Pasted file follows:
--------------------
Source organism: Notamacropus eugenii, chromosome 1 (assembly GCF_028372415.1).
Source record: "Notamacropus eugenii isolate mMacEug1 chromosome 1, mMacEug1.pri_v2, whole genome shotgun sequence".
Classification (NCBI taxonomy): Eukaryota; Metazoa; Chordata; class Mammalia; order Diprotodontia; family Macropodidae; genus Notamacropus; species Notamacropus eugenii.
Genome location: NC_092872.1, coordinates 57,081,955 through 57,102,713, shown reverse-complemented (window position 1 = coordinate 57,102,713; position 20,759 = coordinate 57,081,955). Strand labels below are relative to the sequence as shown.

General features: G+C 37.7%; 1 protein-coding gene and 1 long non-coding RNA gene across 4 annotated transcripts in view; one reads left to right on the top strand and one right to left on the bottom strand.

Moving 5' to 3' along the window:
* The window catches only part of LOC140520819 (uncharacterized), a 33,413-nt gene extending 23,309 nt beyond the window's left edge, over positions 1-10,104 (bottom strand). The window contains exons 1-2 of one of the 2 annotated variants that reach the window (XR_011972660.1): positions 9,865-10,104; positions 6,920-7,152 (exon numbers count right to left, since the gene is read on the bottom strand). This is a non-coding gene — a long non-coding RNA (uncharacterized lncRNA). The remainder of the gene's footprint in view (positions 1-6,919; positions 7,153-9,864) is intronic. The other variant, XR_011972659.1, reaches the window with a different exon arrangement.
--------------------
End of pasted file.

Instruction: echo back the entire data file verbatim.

Source organism: Notamacropus eugenii, chromosome 1 (assembly GCF_028372415.1).
Source record: "Notamacropus eugenii isolate mMacEug1 chromosome 1, mMacEug1.pri_v2, whole genome shotgun sequence".
Classification (NCBI taxonomy): Eukaryota; Metazoa; Chordata; class Mammalia; order Diprotodontia; family Macropodidae; genus Notamacropus; species Notamacropus eugenii.
Genome location: NC_092872.1, coordinates 57,081,955 through 57,102,713, shown reverse-complemented (window position 1 = coordinate 57,102,713; position 20,759 = coordinate 57,081,955). Strand labels below are relative to the sequence as shown.

General features: G+C 37.7%; 1 protein-coding gene and 1 long non-coding RNA gene across 4 annotated transcripts in view; one reads left to right on the top strand and one right to left on the bottom strand.

Moving 5' to 3' along the window:
* The window catches only part of LOC140520819 (uncharacterized), a 33,413-nt gene extending 23,309 nt beyond the window's left edge, over positions 1-10,104 (bottom strand). The window contains exons 1-2 of one of the 2 annotated variants that reach the window (XR_011972660.1): positions 9,865-10,104; positions 6,920-7,152 (exon numbers count right to left, since the gene is read on the bottom strand). This is a non-coding gene — a long non-coding RNA (uncharacterized lncRNA). The remainder of the gene's footprint in view (positions 1-6,919; positions 7,153-9,864) is intronic. The other variant, XR_011972659.1, reaches the window with a different exon arrangement.